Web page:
Lets have a closer look at how the heartbeat works:

1. We always begin and end the cycle on the same day – for example, Tuesday.
2. Every cycle, we kick-off (stop and think) before we start actually doing.
3. We write down a small number of goals/tasks we want to accomplish.
4. We look at what we’ve achieved every day, and when the heartbeat ends, we review what we’ve achieved at the end – again, we stop to think.
5. We draw our conclusions and write down new tasks, changing where we need to.
6. And then the new heartbeat starts.

Just creating a routine isn’t enough. Ever so often, stop. Think. Is there any feedback? Does it mean you need to change what you are doing?


Avoid work for work’s sake.
Simply doing tasks for the sake of doing tasks virtually ensures that we will miss our goals. Stopping to think and make minor adjustments to correct our course is far more effective.

When, What, and How?

When we want to change, there are few questions we need to ask ourselves. When to change, What to change, and How to change.

Why do we ask ourselves these questions?

Because change is hard. Take the gym example from the beginning of this chapter. We wanted to go and exercise. We really really did. But we couldn’t. One day, there was a Parents-Teacher meeting. Another day our kid wasn’t feeling well. And Thursday, well, that’s the day we stay late at the office.
If you don’t stick to your routine, you’ll find that there’s ALWAYS something that you have to get done before you go to the gym. And at the end of the week, you realize that you haven’t even gone once. You’ll wonder how you didn’t manage to spare a few hours for doing a little physical exercise.
Of course, some people think that “going to the gym” is part of the problem. They say that you can exercise at home, and that all the effort involved in getting ready, driving to the gym, and driving back is, in fact, a waste of time. They have a point and this waste is called motion waste (But we will get to that in the chapter about “Personal waste removal”).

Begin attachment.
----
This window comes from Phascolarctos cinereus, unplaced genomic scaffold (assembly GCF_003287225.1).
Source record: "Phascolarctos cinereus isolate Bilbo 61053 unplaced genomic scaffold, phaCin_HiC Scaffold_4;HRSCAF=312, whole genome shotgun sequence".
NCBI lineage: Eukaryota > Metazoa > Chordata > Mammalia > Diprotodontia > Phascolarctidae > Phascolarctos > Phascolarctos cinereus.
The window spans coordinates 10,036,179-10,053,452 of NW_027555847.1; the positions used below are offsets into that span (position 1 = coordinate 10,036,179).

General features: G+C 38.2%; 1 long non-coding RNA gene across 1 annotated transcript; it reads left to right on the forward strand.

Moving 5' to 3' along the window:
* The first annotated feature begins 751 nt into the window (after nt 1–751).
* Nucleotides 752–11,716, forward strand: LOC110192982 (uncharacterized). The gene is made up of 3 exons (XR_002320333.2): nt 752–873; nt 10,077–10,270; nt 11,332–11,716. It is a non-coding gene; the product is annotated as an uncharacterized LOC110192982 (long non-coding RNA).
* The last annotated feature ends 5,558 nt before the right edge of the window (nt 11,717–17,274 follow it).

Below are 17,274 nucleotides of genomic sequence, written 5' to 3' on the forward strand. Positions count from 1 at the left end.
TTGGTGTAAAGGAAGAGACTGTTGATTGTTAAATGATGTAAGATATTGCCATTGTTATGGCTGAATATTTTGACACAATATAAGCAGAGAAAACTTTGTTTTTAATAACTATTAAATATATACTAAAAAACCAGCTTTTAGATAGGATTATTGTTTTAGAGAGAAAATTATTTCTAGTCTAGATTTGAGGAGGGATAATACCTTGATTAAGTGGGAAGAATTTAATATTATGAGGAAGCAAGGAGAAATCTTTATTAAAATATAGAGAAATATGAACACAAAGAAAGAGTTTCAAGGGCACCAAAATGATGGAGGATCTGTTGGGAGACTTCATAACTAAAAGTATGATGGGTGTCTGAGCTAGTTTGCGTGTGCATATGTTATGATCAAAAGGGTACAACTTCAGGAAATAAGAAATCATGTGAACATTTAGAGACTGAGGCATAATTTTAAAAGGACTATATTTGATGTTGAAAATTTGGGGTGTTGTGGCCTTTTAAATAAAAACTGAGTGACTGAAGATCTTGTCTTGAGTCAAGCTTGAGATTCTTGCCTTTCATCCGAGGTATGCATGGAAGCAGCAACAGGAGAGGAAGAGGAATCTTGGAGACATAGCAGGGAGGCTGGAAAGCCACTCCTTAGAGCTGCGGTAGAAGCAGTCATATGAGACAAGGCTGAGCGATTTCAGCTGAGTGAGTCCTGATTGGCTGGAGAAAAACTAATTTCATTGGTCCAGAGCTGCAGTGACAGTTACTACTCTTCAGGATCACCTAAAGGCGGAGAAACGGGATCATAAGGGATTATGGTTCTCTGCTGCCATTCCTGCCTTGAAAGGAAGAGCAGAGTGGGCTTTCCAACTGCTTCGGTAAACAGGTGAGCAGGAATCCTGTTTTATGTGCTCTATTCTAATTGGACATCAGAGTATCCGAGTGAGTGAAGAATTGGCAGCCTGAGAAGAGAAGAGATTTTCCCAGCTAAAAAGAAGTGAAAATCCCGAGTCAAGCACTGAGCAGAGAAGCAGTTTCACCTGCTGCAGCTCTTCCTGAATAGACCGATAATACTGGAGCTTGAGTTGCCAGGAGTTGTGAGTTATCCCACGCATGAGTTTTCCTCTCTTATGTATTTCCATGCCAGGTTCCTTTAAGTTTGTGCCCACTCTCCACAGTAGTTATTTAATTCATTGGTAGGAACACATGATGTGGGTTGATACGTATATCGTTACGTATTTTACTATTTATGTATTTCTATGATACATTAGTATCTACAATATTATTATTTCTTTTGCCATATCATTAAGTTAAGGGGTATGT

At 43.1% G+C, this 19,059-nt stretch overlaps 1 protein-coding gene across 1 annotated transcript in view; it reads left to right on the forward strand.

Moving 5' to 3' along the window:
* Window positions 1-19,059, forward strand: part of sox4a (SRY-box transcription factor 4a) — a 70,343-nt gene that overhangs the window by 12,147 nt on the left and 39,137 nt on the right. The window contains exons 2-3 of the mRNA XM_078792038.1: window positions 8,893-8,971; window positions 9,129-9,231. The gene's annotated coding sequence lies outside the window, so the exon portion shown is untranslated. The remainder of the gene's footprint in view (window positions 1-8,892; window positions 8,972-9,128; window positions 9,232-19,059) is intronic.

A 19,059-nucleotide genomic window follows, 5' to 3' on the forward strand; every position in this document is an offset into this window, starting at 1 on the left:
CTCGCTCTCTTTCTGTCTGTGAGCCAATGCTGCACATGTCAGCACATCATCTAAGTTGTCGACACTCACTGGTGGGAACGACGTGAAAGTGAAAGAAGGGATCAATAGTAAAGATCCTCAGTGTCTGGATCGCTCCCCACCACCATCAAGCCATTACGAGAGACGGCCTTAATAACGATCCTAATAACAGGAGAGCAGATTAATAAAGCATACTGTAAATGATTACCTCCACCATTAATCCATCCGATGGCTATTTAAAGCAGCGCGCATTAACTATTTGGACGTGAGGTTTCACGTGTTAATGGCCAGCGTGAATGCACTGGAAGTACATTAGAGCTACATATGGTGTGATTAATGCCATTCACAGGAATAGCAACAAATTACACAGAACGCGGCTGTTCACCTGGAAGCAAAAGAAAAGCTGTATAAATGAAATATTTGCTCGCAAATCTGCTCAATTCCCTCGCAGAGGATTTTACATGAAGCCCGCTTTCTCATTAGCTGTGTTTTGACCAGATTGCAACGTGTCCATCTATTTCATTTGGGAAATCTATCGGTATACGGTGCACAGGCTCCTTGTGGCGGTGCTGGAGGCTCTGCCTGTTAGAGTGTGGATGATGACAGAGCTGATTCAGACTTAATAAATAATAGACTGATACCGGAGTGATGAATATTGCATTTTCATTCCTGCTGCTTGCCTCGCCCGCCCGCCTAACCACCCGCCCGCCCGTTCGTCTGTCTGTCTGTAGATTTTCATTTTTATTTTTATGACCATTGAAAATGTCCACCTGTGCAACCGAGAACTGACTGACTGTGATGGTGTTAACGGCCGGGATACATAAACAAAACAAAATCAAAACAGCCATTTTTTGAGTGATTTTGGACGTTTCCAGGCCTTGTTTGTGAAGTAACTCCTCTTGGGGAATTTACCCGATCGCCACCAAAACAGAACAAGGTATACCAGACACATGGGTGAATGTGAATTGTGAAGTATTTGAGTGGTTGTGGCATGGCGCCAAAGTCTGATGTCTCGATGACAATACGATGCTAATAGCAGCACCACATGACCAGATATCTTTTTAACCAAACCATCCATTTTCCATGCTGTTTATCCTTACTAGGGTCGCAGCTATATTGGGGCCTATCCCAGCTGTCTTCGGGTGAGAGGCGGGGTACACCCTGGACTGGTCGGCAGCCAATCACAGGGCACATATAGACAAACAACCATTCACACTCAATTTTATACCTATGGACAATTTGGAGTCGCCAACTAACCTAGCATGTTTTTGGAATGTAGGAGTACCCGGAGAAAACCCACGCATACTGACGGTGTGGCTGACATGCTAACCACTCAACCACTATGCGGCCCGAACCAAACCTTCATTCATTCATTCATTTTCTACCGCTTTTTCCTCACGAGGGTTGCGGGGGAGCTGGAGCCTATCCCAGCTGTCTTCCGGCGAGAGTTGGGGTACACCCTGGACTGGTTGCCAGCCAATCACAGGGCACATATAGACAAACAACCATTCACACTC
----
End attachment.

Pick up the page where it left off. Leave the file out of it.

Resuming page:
Let us get back to the When, What, and How questions. When you are looking for a change, those are the questions that you ask.

When?
When does the change take place?
The change takes place at beginning and end of every heartbeat.
There isn’t a sudden magical “poof” when change occurs. Change happens gradually, over
time, as we move towards our goals with each heartbeat.

What?
What should we change?
Keep in mind that we’ve just broken down our very big goal into smaller goals. So we don’t
have a BIG what to change, we have a lot of smaller whats instead. Just as important, but it’s much easier to answer.
We evaluate our what all the time, so that it is easier to change and adapt accordingly. And
at any given point, the ‘what’ that we answer is the one with the highest value (at the time).

How?
How are we actually going to do things?
We’ve set ourselves small goals? Awesome. How are we going to achieve those goals? How are we going to complete each small task? Even if we don’t always succeed, we can learn from what we did, and do things differently next time.


Change gradually

The aim is to gradually improve our routine and abilities.


Get into the rhythm.
The heartbeat enables us to cope with changes, adapt and learn, in small doses. We examine our routine and refine it, based on feedback we receive.

Effective change and the ability to get things done are most effective when they occur gradually.

When you have time to understand the process. Think of a normal day for you.

Every evening, you spend a few minutes thinking about what you’ve done during the day. You might have found a new restaurant, you might have done really well at work, or you might have just written the first page in your novel. 

Thinking about the feedback you got, you decide what you’ll do tomorrow, based on that feedback. 

And that, people, is what the heartbeat is.

Get used to this routine

This is a routine, just like any other, and we have to get used to it.
It’s a bit like the first few days for children going off to daycare centers. The parents help them set up routines, which in turn, helps the kids get settled in faster. Getting up in the morning, saying “Good morning” to the staff, and so on.

Everybody needs to get used to new routines. So do we.
The coach’s role – your role – is help the coachee get used to this regular heartbeat, teaching them how to speed up or slow down.

It is your job to teach this routine to the coachee, how to operate within the boundaries and rules that enable successful action. Show your coachee how he can continue by himself.